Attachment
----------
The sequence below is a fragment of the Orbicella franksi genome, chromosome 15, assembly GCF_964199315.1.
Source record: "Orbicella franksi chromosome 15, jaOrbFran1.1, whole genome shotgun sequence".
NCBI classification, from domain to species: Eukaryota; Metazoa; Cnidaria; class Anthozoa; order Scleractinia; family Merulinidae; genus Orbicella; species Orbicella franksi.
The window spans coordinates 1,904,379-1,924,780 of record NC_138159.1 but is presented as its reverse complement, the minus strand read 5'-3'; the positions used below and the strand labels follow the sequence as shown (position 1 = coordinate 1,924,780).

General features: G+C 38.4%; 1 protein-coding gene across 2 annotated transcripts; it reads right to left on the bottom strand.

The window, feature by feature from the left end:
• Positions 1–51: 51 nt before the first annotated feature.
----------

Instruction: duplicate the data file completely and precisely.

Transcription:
The sequence below is a fragment of the Orbicella franksi genome, chromosome 15, assembly GCF_964199315.1.
Source record: "Orbicella franksi chromosome 15, jaOrbFran1.1, whole genome shotgun sequence".
NCBI classification, from domain to species: Eukaryota; Metazoa; Cnidaria; class Anthozoa; order Scleractinia; family Merulinidae; genus Orbicella; species Orbicella franksi.
The window spans coordinates 1,904,379-1,924,780 of record NC_138159.1 but is presented as its reverse complement, the minus strand read 5'-3'; the positions used below and the strand labels follow the sequence as shown (position 1 = coordinate 1,924,780).

General features: G+C 38.4%; 1 protein-coding gene across 2 annotated transcripts; it reads right to left on the bottom strand.

The window, feature by feature from the left end:
• Positions 1–51: 51 nt before the first annotated feature.